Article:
The Bush administration is asking Congress for a 25 percent increase in funding for its emergency global HIV/AIDS program for 2007. The State Department says the number of people it is helping reached 42 million last year, although critics say not enough is being done.
The State Department has released its second annual report on the president's AIDS relief plan, saying U.S. leadership is making a tremendous difference in the fight against the disease.
It shows that the government is asking Congress to allocate $4 billion on the program next year, up from $3.2 billion this year. President Bush launched the plan in 2003, pledging a total of $15 billion over five years to combat HIV in 15 of the hardest hit countries of Africa, Asia, and the Caribbean.
Secretary of State Condoleezza Rice says the plan supported 42 million people in 2005 with prevention programs, treatment, and care. She notes that number of people getting anti-AIDS medicines under it is more than nine times higher than at the start of the policy.
"Two years ago, only 50,000 people in all of Sub-Saharan Africa had access to antiretroviral treatment," she said. "By the end of last year, the Emergency Plan had expanded treatment in that region to 400,000 people plus an additional 71,000 individuals worldwide."
Rice adds that U.S.-supported HIV care reached nearly three million people last year, while more than nine million received counseling and testing services. Three million women got advice on how to prevent transmitting the virus to their newborns. The U.S. government estimates that more than 41,000 infant infections were prevented.
A spokesman for the Global AIDS Alliance in Washington, David Bryden, says the government's report contains some good news. But he argues that the progress is far short of the promise Mr. Bush has made at industrial nation summits of ensuring universal access to AIDS treatment by 2010.
"There is some good news today, but there are some ways in which the report really bends the facts in terms of, for instance, how the U.S. program is meeting the needs of children," he said. "Still relatively few children are receiving help through the president's program. Only two percent of global AIDS funding goes to orphans and vulnerable children, and that is something that really should change."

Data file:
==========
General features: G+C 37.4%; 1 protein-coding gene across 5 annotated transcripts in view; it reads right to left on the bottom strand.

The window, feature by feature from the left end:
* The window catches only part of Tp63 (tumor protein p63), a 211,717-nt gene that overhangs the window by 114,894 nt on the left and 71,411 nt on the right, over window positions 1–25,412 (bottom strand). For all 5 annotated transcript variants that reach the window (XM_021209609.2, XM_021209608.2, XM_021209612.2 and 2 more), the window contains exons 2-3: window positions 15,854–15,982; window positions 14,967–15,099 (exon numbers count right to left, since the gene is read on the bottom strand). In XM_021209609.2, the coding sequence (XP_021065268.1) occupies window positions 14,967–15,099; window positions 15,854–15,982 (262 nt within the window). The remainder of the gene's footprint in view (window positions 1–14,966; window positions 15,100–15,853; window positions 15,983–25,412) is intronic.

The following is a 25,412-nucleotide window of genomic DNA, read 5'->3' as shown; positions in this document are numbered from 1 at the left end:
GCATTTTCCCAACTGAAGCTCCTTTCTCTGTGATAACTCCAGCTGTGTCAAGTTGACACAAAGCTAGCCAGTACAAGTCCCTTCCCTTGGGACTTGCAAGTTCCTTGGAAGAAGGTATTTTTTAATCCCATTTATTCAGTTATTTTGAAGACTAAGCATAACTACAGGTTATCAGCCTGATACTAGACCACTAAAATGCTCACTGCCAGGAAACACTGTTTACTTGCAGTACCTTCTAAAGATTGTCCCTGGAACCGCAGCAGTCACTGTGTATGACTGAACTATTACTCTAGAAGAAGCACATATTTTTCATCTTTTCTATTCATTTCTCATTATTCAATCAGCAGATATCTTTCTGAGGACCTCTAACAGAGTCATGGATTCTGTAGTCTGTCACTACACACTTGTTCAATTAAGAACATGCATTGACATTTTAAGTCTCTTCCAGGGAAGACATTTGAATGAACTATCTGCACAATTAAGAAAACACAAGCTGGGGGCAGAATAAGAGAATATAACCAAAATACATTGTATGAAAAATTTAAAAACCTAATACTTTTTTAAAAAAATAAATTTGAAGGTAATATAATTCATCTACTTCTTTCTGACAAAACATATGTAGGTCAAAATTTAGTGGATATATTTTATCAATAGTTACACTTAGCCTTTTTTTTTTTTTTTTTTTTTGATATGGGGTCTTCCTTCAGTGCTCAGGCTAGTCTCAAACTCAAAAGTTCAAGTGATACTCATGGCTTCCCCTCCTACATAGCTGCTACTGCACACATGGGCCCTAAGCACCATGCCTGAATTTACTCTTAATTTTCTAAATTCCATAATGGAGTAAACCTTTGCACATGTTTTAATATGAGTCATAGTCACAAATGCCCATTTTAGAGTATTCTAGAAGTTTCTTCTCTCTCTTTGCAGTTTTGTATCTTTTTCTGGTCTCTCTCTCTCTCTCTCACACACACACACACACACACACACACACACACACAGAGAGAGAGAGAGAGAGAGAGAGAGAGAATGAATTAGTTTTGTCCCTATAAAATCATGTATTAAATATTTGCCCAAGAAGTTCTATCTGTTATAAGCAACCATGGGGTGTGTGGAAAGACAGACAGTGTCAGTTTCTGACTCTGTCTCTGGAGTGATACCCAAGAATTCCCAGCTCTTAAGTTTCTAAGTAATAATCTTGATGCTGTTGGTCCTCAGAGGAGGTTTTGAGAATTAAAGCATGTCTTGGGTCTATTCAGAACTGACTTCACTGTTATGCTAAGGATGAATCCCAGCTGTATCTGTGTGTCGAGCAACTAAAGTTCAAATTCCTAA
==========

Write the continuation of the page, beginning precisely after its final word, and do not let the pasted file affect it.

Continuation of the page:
Bryden also says the President Bush is seeking a 45 percent cut in the American contribution next year to the Global Fund, a international agency set up to provide money for AIDS, tuberculosis, and malaria programs.
But the government's report points out the United States remains the largest single contributor to the agency.
It adds that spending for condom use and birth control measures under the president's emergency plan rose substantially last year over 2004, although many of the Bush administration's conservative political supporters oppose those protective methods. The deputy U.S. Global AIDS coordinator, Mark Dybul, says support for abstinence and marital fidelity has also increased as part of the so-called ABC policy - Abstinence, Being faithful, and Condoms.
"So condom dollars have gone up, the supply of condoms from the United States hag one up dramatically since 2001," he said. "In fact, just going from 2004 to 2005, we had a great increase in dollars for condoms than abstinence and fidelity. But we have a balanced approach. Those condoms are now provided in the context of what we know works, which is A, B, and C."
The Bush administration's report says people are alive today because the United States has turned its words into action.